Robert Christgau: Dean of American Rock Critics

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The Sound of the City

Best of Blondie

It is no longer a sentimentalist heresy to observe that, on the right night with the right matchup, a good veteran rock band's good old songs can add more newness to the world than a feckless young rock band's half-formed ones. It just depends. At Joey Ramone's seven-act Cyberbash at Tramps last Friday, the Dictators played a committed set that merited an album deal, while Ronnie Spector was a long-winded ham with her heart in the right place. But "special surprise guest" Blondie blew such mundane considerations away. I've never seen them better.

The hedge is that Blondie was not a great live band. They were too pop and too ragtag in their CBGB phase, too cold and too gawky when they symbolized rock disco, and while Debbie Harry always flashed winning wisecrack and 'tude, she had serious physical limitations as both singer and dancer. After market forces and Chris Stein's near-fatal illness did them in, however, Harry kept adding skills--check the solo Def, Dumb and Blonde, see her blowzy waitress in Heavy, or hear her deep projection and knowing microtones on the Jazz Passengers' Individually Twisted. And with Stein writing new songs, a reunited Blondie--including drummer Clem Burke and keyb man Jimmy Destri--is revved up to exploit the legend with a new album.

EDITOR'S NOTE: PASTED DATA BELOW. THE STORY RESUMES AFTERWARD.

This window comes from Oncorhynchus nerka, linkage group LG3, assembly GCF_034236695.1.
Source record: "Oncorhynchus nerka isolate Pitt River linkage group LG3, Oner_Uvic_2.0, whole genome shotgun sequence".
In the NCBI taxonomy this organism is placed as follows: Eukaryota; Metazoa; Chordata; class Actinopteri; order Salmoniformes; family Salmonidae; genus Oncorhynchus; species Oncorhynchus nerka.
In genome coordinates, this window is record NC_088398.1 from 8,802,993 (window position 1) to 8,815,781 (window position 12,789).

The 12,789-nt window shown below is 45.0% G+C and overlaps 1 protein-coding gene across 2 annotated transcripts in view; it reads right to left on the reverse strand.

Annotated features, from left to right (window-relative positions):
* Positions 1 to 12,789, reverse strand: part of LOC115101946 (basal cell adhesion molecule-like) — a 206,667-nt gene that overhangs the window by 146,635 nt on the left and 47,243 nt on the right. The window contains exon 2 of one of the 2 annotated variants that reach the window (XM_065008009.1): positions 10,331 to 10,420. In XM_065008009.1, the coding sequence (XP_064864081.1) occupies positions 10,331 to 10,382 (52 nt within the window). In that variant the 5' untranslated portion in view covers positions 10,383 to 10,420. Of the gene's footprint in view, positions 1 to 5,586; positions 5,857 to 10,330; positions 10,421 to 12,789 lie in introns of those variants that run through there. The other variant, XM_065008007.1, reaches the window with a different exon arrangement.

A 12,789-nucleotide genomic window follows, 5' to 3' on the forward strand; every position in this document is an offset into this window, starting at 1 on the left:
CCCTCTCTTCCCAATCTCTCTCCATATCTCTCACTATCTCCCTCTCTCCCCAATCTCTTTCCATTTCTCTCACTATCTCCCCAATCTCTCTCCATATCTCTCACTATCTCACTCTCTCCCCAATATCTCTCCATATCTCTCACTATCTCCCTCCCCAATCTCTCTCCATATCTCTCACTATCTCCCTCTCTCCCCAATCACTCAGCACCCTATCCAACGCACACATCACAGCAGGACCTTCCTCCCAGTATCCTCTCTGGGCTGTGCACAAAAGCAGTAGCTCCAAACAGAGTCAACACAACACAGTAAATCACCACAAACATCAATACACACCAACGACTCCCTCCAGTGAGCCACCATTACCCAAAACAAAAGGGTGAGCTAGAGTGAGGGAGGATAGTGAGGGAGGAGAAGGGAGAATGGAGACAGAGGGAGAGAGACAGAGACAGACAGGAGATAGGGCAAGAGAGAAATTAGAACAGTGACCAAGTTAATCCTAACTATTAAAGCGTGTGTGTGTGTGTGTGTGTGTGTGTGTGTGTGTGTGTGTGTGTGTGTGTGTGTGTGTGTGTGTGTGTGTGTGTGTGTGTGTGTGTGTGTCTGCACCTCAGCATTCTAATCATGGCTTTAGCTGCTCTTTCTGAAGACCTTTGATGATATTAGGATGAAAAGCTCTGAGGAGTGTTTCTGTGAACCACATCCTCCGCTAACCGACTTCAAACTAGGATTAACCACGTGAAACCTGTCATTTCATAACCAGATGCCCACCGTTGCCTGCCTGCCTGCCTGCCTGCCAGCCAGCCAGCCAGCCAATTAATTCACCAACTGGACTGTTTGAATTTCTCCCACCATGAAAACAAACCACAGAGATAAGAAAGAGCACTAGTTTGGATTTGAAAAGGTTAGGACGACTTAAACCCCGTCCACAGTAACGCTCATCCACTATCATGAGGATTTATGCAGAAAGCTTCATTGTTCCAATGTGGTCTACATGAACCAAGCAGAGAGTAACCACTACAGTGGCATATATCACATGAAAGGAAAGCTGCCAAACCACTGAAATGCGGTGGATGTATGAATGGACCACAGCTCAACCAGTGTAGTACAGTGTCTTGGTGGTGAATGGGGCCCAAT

But that exploitation wasn't in place at Tramps, where Luscious Jackson's Kate Schellenbach killed on drums and Destri was replaced by a second guitar. Wrong launch timing, apparently; rumors of MTV meddling are circulating. Perhaps as a result, Blondie's half-hour, six-song set was pure punk, including a raucously hooked "Rapture" with extra verses and two from the debut: the disgracefully unsisterly "Rip Her to Shreds" and an "X Offender" that led with a revamped intro: "I saw you sitting on my face you looked so big and strong." Everything was played for raunch, and Harry, down a few pounds with her mane streaked silver, was the sexiest 53-year-old rock goddess ever seen on the planet.

Maybe it was an accident, a what-the-fuck one-off. But it happened--one of those timeless moments people haunt clubs for. And it consisted entirely of songs two decades old.

Village Voice, 1998